He firmly believes, as do the group’s other members, that the Main Art is more than a venue.
“The films and the culture that are central to this community, I think, have a strong anchor in that building. … For generations of moviegoers in this area, it has immense significance,” he says.
The group’s Facebook page has about 1,000 members.
The immediate goal for members is figuring out a path to getting films back on the screen at the Main Art. But the group has talked at its bi-weekly meetings about a larger vision that would involve creating some sort of cultural center that could double as a hub for young filmmakers and film classes.
Krzysiak says members are “adamant that no path should go unexplored,” whether it is a collaboration with a corporate sponsor, an arts organization or the city. They hope to get the ball rolling by meeting with the A.F. Jonna company and working toward “extending and creating a relationship with the property owners to say: ‘Hey this isn’t just any other property that you own. This is a cornerstone of the culture of the community that they operate and live in as well.’”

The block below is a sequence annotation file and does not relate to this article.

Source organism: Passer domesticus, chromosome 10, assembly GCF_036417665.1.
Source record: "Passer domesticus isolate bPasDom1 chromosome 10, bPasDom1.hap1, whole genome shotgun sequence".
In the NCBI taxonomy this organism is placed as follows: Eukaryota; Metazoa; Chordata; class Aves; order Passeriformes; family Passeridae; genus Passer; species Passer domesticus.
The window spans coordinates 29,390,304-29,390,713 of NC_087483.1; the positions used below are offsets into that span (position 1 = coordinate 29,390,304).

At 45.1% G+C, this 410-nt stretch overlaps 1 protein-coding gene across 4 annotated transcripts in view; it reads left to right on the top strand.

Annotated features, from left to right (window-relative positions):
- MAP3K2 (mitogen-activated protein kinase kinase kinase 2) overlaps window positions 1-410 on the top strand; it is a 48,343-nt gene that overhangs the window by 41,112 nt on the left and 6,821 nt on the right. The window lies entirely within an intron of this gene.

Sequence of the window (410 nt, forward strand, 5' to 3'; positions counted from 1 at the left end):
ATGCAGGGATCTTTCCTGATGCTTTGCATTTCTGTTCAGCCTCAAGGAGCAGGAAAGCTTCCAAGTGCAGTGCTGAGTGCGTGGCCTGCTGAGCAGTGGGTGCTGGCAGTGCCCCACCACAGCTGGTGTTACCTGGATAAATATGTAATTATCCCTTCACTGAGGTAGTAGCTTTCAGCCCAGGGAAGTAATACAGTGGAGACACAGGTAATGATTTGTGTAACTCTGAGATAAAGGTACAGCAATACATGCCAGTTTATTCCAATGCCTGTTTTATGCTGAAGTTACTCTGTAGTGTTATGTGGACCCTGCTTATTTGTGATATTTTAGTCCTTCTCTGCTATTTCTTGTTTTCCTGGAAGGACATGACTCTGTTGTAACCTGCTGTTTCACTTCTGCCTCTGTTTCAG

There has been brief initial contact with A.F. Jonna, according to Krzysiak. ”They have been courteous but … they’ve basically said that there is no plan for the property at this time.”
The Free Press was unable to reach A.F. Jonna for comment.
Krzysiak says members are realistic about the challenge of making their dream come true. “We definitely realize that this is an uphill battle. We recognize the fact that there have been a lot of beloved theaters across the country and North America that have shuttered their doors.”
He says the group is researching other theaters taken over by local residents and community organizations such as the Redford Theater, which is owned and operated by the Motor City Theatre Organ Society, a 501(c)(3) organization.